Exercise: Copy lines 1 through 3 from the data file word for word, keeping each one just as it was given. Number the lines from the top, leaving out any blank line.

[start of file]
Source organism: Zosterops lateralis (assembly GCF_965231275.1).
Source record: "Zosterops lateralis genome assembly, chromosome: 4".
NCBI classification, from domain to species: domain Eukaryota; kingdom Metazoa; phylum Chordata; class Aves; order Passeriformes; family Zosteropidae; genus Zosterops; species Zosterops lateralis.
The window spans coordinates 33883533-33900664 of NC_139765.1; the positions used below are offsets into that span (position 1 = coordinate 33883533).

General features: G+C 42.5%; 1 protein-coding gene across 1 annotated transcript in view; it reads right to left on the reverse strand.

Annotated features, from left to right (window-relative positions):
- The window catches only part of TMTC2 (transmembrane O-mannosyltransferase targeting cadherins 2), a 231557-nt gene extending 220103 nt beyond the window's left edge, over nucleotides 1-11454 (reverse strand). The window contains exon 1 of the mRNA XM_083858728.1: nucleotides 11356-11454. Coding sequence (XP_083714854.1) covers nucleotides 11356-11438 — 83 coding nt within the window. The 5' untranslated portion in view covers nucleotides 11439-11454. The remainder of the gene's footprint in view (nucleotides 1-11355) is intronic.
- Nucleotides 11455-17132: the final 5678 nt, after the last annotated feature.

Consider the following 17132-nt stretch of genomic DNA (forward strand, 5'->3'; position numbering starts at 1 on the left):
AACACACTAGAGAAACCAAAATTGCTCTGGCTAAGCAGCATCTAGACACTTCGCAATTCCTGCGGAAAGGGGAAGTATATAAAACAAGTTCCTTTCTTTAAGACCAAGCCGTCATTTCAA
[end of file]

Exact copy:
Source organism: Zosterops lateralis (assembly GCF_965231275.1).
Source record: "Zosterops lateralis genome assembly, chromosome: 4".
NCBI classification, from domain to species: domain Eukaryota; kingdom Metazoa; phylum Chordata; class Aves; order Passeriformes; family Zosteropidae; genus Zosterops; species Zosterops lateralis.